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History of Malta
 
 
 

Early History

Malta is home to what is the oldest freestanding structure in the world: the oldest of all the megalithic temples on the islands is il-?gantija, in Gozo (G?awdex) dating back to before 3500 BC. One of the very earliest marks of civilisation on the islands is the temple of ?a?ar Qim, which dates from between 3200 and 2500 BC, stands on a hilltop on the southern edge of the island of Malta. Adjacent to ?a?ar Qim, lies another remarkable temple site, l-Imnajdra. The society that built these structures eventually died out or at any rate disappeared. Phoenicians colonised the islands around 700 BC, using them as an outpost from which they expanded sea explorations and trade in the Mediterranean.

After the fall of Tyre, the islands later came under the control of Carthage (400 BC), a former Phoenician colony, and then of Rome (218 BC). The islands prospered under Roman rule, during which time they were considered a Municipium and a Foederata Civitas. Many Roman antiquities still exist, testifying to the close link between the Maltese inhabitants and the people of Rome. The island was a favourite among Roman soldiers as a place to retire from active service. In AD 60, the islands were visited by St. Paul, who is said to have been shipwrecked on the shores of the aptly-named "San Pawl il-Ba?ar". Studies of the currents and prevalent winds at the time however, render it more likely that the shipwreck occurred in or around Da?let San Tumas in Marsascala.

After a period of Byzantine rule (fourth to ninth century) and a probable sack by the Vandals, the islands were conquered by the Arabs in AD 870. The Arabs, who generally tolerated the population's Christianity, introduced the cultivation of citrus fruits and cotton, and irrigation systems. Arab influence can be seen most prominently in the modern Maltese language, a Semetic language which also contains significant Romance influences, and is written in a variation of the Latin alphabet.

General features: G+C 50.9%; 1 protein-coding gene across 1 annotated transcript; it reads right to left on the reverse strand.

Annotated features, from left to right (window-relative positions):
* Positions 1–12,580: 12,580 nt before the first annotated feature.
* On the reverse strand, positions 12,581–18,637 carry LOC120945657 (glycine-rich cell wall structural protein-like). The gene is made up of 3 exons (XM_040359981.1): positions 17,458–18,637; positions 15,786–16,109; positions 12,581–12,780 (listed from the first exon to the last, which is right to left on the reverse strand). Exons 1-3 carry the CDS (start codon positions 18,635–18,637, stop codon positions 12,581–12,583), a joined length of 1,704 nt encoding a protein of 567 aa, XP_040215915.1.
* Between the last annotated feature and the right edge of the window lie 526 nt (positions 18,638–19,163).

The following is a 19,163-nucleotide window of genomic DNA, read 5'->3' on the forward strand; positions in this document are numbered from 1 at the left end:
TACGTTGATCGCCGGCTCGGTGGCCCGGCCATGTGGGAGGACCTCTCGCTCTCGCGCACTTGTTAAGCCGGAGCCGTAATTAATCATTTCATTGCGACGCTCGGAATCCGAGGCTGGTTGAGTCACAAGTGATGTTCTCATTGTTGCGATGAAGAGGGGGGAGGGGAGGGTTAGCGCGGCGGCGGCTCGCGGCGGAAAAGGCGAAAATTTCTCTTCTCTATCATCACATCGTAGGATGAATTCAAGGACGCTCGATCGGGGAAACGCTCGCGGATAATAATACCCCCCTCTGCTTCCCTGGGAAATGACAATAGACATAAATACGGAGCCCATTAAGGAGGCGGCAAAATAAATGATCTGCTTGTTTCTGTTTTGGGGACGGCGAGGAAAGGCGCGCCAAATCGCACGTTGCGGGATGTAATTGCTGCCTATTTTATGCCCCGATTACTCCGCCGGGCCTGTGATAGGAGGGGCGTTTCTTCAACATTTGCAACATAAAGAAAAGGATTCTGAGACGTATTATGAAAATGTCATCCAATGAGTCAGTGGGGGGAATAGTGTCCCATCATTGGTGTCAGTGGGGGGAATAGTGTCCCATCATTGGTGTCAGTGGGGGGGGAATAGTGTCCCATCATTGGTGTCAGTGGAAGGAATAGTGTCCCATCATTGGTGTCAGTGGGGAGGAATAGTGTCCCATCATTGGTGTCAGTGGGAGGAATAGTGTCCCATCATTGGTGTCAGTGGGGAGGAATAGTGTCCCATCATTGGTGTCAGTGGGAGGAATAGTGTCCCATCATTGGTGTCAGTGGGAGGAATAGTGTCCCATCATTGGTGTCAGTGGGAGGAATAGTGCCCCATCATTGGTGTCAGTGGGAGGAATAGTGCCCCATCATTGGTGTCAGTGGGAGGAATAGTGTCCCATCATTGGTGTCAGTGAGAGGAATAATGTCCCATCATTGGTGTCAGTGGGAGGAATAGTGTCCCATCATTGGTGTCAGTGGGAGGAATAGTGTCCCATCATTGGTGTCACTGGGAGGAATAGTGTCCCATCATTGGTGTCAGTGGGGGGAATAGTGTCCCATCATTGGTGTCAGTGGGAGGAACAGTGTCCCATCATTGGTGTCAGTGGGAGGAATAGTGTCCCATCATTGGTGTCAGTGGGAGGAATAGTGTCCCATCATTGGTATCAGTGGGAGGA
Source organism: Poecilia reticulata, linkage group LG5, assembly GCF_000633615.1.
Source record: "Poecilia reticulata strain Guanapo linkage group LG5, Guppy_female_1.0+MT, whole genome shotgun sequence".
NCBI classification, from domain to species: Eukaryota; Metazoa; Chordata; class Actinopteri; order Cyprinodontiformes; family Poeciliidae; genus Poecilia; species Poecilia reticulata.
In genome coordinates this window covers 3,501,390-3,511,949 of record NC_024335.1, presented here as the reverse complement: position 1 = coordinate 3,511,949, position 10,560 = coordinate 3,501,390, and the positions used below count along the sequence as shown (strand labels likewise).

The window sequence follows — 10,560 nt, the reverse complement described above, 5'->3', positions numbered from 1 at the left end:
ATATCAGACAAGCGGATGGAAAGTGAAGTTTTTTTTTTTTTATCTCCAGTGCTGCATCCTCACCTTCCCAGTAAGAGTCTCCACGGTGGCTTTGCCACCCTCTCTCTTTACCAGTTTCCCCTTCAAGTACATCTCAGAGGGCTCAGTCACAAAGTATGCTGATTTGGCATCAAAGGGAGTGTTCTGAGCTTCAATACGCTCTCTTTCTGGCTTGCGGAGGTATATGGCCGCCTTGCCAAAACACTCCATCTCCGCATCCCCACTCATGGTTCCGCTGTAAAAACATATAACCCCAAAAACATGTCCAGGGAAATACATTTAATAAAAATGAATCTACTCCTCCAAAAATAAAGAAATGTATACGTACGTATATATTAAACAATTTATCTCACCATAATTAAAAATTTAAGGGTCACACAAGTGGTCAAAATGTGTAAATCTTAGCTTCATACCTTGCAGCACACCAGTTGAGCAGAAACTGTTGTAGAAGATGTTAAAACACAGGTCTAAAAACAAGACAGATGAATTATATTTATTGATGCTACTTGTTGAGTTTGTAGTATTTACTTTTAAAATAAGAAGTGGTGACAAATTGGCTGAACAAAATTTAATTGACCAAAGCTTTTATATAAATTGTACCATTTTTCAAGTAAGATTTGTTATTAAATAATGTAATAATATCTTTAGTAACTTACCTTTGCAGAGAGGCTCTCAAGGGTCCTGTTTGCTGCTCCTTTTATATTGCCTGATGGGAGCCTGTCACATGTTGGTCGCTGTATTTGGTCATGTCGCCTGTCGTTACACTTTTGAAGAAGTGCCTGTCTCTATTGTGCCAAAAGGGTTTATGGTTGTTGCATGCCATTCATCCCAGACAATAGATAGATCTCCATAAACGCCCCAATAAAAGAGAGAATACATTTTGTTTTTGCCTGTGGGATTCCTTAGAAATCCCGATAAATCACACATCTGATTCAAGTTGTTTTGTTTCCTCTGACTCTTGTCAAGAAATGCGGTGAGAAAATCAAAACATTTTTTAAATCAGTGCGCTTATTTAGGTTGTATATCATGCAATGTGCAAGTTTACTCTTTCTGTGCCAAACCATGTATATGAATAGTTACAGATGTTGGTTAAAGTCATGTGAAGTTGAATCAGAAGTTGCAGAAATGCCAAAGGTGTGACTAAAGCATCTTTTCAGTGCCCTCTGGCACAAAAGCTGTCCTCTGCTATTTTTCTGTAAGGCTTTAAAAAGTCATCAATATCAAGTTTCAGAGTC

The period of Arab rule lasted until 1091, when the islands were taken by the Siculo-Normans. A century later the last Norman king, Tancredo di Lecce, appointed Margarito di Brindisi the first Count of Malta. Subsequent rulers included the Angevin, Hohenstaufen, and Aragonese, who reconstituted a County of Malta in 1283. The Maltese nobility was established during this period; some of it dating back to 1400. Around thirty-two noble titles remain in use today, of which the oldest is the Barony of Djar il-Bniet e Buqana.

Middle Ages & French Occupation

In 1530, Holy Roman Emperor Charles V of Spain gave the islands to the Order of Knights of the Hospital of St. John of Jerusalem in perpetual lease. (The Crown of Aragon had owned the islands as part of its Mediterranean empire for some time). These knights, a military religious order now known as the "Knights of Malta", had been driven out of Rhodes by the Ottoman Empire in 1522. They withstood a full-blown siege by the Ottoman Turks in 1565, at the time the greatest naval power in the Mediterranean sea. After this they decided to increase the fortifications, particularly in the inner-harbour area, where the new city of Valletta, named after Grand Master Jean de la Valette, was built.

Their reign ended when Malta was captured by Napoleon en route to his expedition of Egypt during the French Revolutionary Wars in 1798. As a ruse, Napoleon asked for safe harbour to resupply his ships, and then turned his guns against his hosts once safely inside Valletta. The Grand Master knew that he could only allow a few ships at a time to enter the harbour, due to the Treaty of Trent. Grand Master Ferdinand von Hompesch zu Bolheim capitulated, and Napoleon stayed in Malta for a few days, during which time he systematically looted the movable assets of the Order, and established an administration controlled by his nominees. He then sailed for Egypt, leaving a substantial garrison in Malta.

The occupying French forces were unpopular, however, due particularly to their negative attitude towards religion. Their financial and religious reforms did not go down well with the citizens. The Maltese rebelled against them, and the French were forced behind the fortifications. Great Britain, along with the Kingdom of the Two Sicilies, sent munitions and aid to the rebels. Britain also sent her navy, which instigated a blockade of the islands. The isolated French forces, under General Claude-Henri Belgrand de Vaubois, surrendered in 1800, and the island became a British Dominion, being presented by several Maltese leaders to Sir Alexander Ball.


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